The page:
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Personal tax credits and all-inclusive resorts

If you have met me, you’ll know I am a tax geek with the uncanny ability to find parallels between everyday life events, tax practice and policy. I’m fresh back from an all-inclusive Mexican resort vacation and, naturally, the experience reminded me of tax.

So what does tax and all-inclusive resorts have in common? While away, it got me thinking how some of the recent personal tax credits announced by the Conservative Government resemble certain characteristics of an all-inclusive resort. All-inclusive resorts are a people-watching mecca but more famously are known for their numerous all you can eat buffets and unlimited alcohol (good, bad and ugly). To parallel the two, while there are certainly good sides to the recent amendments to the Children’s Fitness Tax Credit, the Universal Child Care Benefit (“UCCB”), Child Care Expense Deduction and the new “Family Tax Cut” credit, there are many distasteful aspects as well.

Let me first preface my comments by reminding the reader that these are my views and may not be popular amongst the mainstream or non-tax practitioners (or the committed all-inclusive jet setters). Let me start by saying that I’m not a fan of personal tax credits – period. The Income Tax Act is more than just a set of tax rules… it is a horrifically complex body of law that encompasses a collection of social policy objectives. Every time the Income Tax Act is used as the instrument to carry out a social policy objective, the Act becomes more complex and more difficult to administer. I have long questioned whether the Income Tax Act should be the statute that is the “go to” body to carry out election promises or “feel good” social policies.

I won’t spend a lot of time writing about the recent amendments. Many commentators and mainstream media have already “reported the news” and therefore you can easily find it. Here is a very brief summary:

1. On October 9, 2014, the federal government announced that the Children’s Fitness Tax Credit, which was first introduced in 2007 as a $500 non-refundable tax credit under section 118.03 of the Income Tax Act (the “Act”), was to be doubled to $1,000 for the 2014 and later taxation years. For the 2015 and subsequent tax years, such a credit will be refundable (meaning that such a credit may result in a tax refund – or increased tax refund as the case may be – whereas the existing non-refundable tax credit simply reduces taxes owing). The doubling of this credit was promised in the Conservative Party’s 2011 election platform and ultimately this promise will now be fulfilled. Making the tax credit refundable was a 2008 Conservative Party election promise and thus this promise will also be fulfilled.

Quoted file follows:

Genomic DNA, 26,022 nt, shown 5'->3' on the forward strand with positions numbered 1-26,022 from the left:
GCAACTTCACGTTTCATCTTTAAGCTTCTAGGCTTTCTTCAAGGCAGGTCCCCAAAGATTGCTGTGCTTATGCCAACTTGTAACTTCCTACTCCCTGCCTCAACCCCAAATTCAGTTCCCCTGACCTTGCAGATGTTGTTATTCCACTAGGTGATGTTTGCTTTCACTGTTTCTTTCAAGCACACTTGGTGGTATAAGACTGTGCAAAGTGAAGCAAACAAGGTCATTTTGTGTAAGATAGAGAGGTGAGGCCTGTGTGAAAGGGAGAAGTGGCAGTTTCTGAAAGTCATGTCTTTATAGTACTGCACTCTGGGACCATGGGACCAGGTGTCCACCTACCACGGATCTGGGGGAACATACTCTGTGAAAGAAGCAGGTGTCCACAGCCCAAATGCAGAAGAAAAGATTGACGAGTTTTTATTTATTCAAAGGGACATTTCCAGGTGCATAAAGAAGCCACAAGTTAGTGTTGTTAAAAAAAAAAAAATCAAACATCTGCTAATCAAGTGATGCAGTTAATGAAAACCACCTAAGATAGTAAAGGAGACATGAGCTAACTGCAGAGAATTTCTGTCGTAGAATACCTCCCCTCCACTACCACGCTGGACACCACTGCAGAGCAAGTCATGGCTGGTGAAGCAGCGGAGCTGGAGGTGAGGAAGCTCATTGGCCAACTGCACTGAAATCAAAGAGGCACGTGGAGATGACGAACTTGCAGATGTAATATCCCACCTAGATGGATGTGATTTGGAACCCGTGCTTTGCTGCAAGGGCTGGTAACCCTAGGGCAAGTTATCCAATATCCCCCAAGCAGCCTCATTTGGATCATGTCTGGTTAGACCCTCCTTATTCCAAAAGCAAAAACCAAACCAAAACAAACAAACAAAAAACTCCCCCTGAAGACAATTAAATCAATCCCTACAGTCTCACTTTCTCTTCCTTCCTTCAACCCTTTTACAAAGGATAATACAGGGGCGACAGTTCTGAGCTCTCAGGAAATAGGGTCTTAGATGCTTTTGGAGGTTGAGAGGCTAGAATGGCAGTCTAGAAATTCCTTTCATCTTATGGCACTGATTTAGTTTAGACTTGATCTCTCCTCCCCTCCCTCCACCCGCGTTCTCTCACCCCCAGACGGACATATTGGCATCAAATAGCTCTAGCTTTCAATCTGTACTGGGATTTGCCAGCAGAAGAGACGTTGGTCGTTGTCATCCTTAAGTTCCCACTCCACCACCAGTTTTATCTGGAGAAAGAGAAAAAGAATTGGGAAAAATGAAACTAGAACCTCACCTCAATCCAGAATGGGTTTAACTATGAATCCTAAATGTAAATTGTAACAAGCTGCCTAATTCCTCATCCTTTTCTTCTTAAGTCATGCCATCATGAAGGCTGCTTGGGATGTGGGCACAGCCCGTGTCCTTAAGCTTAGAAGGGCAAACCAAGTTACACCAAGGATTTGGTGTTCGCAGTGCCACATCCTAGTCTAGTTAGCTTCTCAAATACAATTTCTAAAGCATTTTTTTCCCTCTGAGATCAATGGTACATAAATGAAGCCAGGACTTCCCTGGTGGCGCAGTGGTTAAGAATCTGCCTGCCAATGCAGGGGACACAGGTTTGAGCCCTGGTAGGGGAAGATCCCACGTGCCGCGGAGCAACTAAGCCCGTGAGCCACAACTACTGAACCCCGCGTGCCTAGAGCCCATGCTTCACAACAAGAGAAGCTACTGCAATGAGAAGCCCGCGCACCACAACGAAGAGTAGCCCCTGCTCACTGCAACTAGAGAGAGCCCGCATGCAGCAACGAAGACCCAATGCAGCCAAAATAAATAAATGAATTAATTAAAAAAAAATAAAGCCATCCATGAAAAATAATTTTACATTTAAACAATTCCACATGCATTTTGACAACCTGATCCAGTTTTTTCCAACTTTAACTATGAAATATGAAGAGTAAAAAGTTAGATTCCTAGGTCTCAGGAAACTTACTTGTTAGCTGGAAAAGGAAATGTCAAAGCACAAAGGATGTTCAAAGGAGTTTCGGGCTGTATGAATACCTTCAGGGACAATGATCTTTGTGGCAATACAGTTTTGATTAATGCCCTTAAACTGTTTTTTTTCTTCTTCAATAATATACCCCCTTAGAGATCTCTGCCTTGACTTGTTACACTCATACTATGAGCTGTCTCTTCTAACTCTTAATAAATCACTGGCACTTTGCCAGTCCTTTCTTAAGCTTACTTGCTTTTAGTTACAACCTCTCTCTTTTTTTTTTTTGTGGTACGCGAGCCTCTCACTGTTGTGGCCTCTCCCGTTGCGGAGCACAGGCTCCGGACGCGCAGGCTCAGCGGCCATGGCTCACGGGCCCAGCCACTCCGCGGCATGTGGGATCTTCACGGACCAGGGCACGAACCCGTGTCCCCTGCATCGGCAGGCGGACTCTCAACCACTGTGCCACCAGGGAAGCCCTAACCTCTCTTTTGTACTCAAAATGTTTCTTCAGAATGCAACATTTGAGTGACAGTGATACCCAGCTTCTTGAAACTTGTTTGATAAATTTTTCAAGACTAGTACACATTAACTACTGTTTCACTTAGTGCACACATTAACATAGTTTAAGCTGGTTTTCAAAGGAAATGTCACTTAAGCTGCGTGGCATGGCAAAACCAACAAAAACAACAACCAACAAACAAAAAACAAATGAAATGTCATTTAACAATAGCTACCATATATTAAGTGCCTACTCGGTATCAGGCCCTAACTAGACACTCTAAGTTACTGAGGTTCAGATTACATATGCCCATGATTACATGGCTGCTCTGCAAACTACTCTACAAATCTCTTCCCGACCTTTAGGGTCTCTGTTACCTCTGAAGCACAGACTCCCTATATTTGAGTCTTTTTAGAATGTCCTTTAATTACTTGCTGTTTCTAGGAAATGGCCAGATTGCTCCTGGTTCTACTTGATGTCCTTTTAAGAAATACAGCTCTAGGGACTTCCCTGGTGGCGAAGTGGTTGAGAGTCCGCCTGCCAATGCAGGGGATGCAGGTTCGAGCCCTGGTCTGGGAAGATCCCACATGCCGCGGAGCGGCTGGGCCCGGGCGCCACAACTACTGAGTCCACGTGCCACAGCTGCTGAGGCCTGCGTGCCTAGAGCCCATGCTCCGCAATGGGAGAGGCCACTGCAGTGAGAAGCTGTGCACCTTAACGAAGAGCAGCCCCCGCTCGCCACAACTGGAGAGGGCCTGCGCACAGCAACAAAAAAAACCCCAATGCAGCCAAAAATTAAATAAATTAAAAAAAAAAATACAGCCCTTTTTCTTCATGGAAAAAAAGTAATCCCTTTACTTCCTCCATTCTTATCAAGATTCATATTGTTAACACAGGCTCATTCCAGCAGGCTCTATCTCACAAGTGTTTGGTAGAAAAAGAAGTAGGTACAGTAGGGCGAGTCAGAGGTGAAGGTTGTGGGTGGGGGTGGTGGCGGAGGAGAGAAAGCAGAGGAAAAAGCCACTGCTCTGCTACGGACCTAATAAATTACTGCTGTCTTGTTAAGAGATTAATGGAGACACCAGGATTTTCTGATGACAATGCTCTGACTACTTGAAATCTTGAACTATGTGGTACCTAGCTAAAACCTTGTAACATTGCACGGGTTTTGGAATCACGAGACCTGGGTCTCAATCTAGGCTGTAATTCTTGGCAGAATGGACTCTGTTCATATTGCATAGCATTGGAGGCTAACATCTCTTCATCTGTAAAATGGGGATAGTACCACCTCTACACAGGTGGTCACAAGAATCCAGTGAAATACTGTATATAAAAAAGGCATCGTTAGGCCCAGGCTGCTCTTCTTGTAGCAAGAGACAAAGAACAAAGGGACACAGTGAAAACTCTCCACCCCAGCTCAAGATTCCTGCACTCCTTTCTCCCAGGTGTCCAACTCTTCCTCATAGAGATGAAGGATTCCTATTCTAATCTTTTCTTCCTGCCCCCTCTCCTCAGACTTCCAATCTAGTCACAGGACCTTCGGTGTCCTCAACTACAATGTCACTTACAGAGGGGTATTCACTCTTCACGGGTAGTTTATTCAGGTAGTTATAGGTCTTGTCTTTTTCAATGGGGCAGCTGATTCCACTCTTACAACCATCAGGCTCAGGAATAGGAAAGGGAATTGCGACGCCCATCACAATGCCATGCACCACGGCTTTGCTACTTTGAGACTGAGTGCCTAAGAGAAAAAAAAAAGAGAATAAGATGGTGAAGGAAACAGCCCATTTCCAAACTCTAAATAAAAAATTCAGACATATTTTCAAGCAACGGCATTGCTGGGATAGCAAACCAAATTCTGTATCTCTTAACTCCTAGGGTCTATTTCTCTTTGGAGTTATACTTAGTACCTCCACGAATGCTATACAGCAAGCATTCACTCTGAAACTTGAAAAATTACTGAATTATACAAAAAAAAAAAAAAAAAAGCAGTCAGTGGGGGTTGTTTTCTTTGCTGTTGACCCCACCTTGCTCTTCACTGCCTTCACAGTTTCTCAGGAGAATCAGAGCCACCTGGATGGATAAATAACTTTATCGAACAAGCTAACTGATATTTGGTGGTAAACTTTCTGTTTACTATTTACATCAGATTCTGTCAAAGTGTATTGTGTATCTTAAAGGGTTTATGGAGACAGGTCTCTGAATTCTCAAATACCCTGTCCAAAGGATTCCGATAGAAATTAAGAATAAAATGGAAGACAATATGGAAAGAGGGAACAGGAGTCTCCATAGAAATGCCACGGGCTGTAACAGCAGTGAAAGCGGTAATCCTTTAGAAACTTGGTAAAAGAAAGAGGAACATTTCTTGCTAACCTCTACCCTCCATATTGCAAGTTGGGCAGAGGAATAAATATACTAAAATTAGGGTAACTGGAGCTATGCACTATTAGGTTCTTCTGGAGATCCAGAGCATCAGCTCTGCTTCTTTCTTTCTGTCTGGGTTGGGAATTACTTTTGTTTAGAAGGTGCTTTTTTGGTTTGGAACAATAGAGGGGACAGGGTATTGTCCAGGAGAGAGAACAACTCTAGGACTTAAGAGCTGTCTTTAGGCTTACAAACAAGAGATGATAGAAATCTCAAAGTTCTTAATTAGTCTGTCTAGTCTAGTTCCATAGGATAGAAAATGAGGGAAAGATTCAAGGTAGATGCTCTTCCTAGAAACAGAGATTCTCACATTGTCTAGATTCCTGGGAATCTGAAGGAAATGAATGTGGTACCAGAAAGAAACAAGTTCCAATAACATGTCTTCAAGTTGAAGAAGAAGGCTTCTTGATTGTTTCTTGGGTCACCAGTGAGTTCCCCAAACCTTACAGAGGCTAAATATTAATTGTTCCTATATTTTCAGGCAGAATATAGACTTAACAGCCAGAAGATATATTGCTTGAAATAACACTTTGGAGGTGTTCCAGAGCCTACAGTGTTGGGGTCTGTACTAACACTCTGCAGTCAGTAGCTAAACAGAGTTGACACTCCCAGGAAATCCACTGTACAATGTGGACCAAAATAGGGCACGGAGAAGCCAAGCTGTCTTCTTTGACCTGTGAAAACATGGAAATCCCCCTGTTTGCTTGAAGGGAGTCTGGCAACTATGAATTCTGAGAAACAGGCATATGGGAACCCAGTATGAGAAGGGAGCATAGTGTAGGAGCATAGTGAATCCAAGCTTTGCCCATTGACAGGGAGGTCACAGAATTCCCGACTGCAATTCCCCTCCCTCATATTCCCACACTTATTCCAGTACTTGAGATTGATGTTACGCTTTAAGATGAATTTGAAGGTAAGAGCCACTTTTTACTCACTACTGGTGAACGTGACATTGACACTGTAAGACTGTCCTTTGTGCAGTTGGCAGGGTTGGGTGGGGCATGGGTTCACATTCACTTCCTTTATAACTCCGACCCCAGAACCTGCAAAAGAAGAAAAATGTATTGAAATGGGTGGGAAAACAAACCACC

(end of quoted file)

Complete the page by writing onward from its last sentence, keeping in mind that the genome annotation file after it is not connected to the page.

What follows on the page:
In 2011, the Conservative Party also promised to introduce an Adult Fitness Tax Credit but the October 9, 2014 announcement did not contain any amendments to introduce this.

2. On October 30, 2014, the federal government announced a multitude of changes including:

    • The new “Family Tax Cut” credit under proposed section 119.1, that will enable certain income to be shifted from a higher income spouse / common law partner to a lower income spouse / common law partner. Such income shift can be to a maximum of $50,000 but the tax savings will have a ceiling of $2,000 for couples with children under the age of 18. This new non-refundable tax credit will have effect for the 2014 and later taxation years.
    • The UCCB will increase from $100/mo for each child under the age of 6 to $160 /mo effective January 1, 2015.
    • The UCCB will be expanded to include children between the age of 6-17. Parents of such children will now receive $60/mo effective January 1, 2015.
    • The Child Care Expense Deduction limits, as set out in subsection 63(3) of the Act, will be increased by $1,000 per eligible child effective for the 2015 calendar year.
    • The existing Child Tax Credit, under paragraph 118(1)(b.1) of the Act, is to be repealed effective for the 2015 calendar year. The 2014 Child Tax Credit is $2,255.

So what’s the “good” about the introduction of the new personal tax credits (and miscellaneous other amendments)? People who can obviously benefit from the modest tax savings set out above, then it is hard to argue against such a benefit. For example, the increase in the UCCB from $100 to $160 is good for lower income families who rely on the income to allow their households to run. The increase in the Child Care Expense Deduction limits is also an improvement and hard to criticize.